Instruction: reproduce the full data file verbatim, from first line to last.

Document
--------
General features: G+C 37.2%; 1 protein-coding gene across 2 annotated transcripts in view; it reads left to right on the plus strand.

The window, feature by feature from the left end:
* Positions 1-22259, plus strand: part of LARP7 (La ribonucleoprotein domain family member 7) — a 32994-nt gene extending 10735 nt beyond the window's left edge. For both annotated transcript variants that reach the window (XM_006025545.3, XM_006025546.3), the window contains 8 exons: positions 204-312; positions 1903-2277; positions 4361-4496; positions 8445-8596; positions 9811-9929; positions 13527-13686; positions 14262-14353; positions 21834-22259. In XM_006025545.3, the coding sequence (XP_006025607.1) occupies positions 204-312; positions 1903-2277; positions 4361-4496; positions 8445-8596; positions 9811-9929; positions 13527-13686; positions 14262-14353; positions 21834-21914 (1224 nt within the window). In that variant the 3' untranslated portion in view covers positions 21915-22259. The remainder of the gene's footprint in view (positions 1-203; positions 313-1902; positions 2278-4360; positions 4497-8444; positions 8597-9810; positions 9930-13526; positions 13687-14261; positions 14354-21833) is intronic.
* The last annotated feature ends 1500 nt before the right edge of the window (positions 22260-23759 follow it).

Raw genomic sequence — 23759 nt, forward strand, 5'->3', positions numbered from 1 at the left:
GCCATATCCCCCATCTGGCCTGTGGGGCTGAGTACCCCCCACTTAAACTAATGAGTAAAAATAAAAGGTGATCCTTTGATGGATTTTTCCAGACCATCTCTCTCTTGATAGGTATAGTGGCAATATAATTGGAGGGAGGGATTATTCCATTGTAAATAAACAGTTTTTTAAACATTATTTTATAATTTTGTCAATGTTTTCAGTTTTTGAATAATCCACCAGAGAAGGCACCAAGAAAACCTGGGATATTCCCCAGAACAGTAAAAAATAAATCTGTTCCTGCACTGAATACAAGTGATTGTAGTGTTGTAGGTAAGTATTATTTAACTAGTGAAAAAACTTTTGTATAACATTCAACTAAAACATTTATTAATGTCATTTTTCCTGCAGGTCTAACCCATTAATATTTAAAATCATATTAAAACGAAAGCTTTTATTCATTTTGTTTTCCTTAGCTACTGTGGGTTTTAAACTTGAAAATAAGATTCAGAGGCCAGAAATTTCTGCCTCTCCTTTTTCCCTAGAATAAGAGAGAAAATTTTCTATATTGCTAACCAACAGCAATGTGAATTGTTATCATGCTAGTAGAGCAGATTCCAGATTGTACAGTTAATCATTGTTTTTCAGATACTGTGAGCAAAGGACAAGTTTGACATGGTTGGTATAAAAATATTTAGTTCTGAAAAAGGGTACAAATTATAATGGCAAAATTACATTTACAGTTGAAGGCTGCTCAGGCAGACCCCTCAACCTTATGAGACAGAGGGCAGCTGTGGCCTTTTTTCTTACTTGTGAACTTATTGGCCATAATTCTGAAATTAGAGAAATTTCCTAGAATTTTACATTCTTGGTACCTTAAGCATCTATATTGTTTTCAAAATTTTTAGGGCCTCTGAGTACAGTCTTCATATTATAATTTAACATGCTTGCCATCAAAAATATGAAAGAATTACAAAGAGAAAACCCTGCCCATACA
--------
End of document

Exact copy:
General features: G+C 37.2%; 1 protein-coding gene across 2 annotated transcripts in view; it reads left to right on the plus strand.

The window, feature by feature from the left end:
* Positions 1-22259, plus strand: part of LARP7 (La ribonucleoprotein domain family member 7) — a 32994-nt gene extending 10735 nt beyond the window's left edge. For both annotated transcript variants that reach the window (XM_006025545.3, XM_006025546.3), the window contains 8 exons: positions 204-312; positions 1903-2277; positions 4361-4496; positions 8445-8596; positions 9811-9929; positions 13527-13686; positions 14262-14353; positions 21834-22259. In XM_006025545.3, the coding sequence (XP_006025607.1) occupies positions 204-312; positions 1903-2277; positions 4361-4496; positions 8445-8596; positions 9811-9929; positions 13527-13686; positions 14262-14353; positions 21834-21914 (1224 nt within the window). In that variant the 3' untranslated portion in view covers positions 21915-22259. The remainder of the gene's footprint in view (positions 1-203; positions 313-1902; positions 2278-4360; positions 4497-8444; positions 8597-9810; positions 9930-13526; positions 13687-14261; positions 14354-21833) is intronic.
* The last annotated feature ends 1500 nt before the right edge of the window (positions 22260-23759 follow it).

Raw genomic sequence — 23759 nt, forward strand, 5'->3', positions numbered from 1 at the left:
GCCATATCCCCCATCTGGCCTGTGGGGCTGAGTACCCCCCACTTAAACTAATGAGTAAAAATAAAAGGTGATCCTTTGATGGATTTTTCCAGACCATCTCTCTCTTGATAGGTATAGTGGCAATATAATTGGAGGGAGGGATTATTCCATTGTAAATAAACAGTTTTTTAAACATTATTTTATAATTTTGTCAATGTTTTCAGTTTTTGAATAATCCACCAGAGAAGGCACCAAGAAAACCTGGGATATTCCCCAGAACAGTAAAAAATAAATCTGTTCCTGCACTGAATACAAGTGATTGTAGTGTTGTAGGTAAGTATTATTTAACTAGTGAAAAAACTTTTGTATAACATTCAACTAAAACATTTATTAATGTCATTTTTCCTGCAGGTCTAACCCATTAATATTTAAAATCATATTAAAACGAAAGCTTTTATTCATTTTGTTTTCCTTAGCTACTGTGGGTTTTAAACTTGAAAATAAGATTCAGAGGCCAGAAATTTCTGCCTCTCCTTTTTCCCTAGAATAAGAGAGAAAATTTTCTATATTGCTAACCAACAGCAATGTGAATTGTTATCATGCTAGTAGAGCAGATTCCAGATTGTACAGTTAATCATTGTTTTTCAGATACTGTGAGCAAAGGACAAGTTTGACATGGTTGGTATAAAAATATTTAGTTCTGAAAAAGGGTACAAATTATAATGGCAAAATTACATTTACAGTTGAAGGCTGCTCAGGCAGACCCCTCAACCTTATGAGACAGAGGGCAGCTGTGGCCTTTTTTCTTACTTGTGAACTTATTGGCCATAATTCTGAAATTAGAGAAATTTCCTAGAATTTTACATTCTTGGTACCTTAAGCATCTATATTGTTTTCAAAATTTTTAGGGCCTCTGAGTACAGTCTTCATATTATAATTTAACATGCTTGCCATCAAAAATATGAAAGAATTACAAAGAGAAAACCCTGCCCATACA